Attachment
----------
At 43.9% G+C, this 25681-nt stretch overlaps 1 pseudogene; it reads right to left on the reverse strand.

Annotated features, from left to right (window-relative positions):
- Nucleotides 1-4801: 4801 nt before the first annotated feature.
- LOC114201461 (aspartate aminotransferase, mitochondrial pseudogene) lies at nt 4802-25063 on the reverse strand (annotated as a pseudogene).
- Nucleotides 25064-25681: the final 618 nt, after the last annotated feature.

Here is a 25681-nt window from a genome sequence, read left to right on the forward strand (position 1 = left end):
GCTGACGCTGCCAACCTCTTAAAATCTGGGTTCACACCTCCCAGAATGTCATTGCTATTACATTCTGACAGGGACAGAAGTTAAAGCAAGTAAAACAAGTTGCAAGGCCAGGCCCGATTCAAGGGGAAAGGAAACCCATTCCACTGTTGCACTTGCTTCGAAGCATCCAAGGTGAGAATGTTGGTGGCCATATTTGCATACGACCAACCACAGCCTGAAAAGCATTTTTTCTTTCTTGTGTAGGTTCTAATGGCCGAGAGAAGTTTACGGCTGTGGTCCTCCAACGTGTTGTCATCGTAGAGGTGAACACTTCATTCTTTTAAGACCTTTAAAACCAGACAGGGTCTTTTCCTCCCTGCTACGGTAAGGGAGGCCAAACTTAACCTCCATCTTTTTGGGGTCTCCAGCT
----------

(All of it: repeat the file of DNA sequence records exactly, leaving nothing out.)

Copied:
At 43.9% G+C, this 25681-nt stretch overlaps 1 pseudogene; it reads right to left on the reverse strand.

Annotated features, from left to right (window-relative positions):
- Nucleotides 1-4801: 4801 nt before the first annotated feature.
- LOC114201461 (aspartate aminotransferase, mitochondrial pseudogene) lies at nt 4802-25063 on the reverse strand (annotated as a pseudogene).
- Nucleotides 25064-25681: the final 618 nt, after the last annotated feature.

Here is a 25681-nt window from a genome sequence, read left to right on the forward strand (position 1 = left end):
GCTGACGCTGCCAACCTCTTAAAATCTGGGTTCACACCTCCCAGAATGTCATTGCTATTACATTCTGACAGGGACAGAAGTTAAAGCAAGTAAAACAAGTTGCAAGGCCAGGCCCGATTCAAGGGGAAAGGAAACCCATTCCACTGTTGCACTTGCTTCGAAGCATCCAAGGTGAGAATGTTGGTGGCCATATTTGCATACGACCAACCACAGCCTGAAAAGCATTTTTTCTTTCTTGTGTAGGTTCTAATGGCCGAGAGAAGTTTACGGCTGTGGTCCTCCAACGTGTTGTCATCGTAGAGGTGAACACTTCATTCTTTTAAGACCTTTAAAACCAGACAGGGTCTTTTCCTCCCTGCTACGGTAAGGGAGGCCAAACTTAACCTCCATCTTTTTGGGGTCTCCAGCT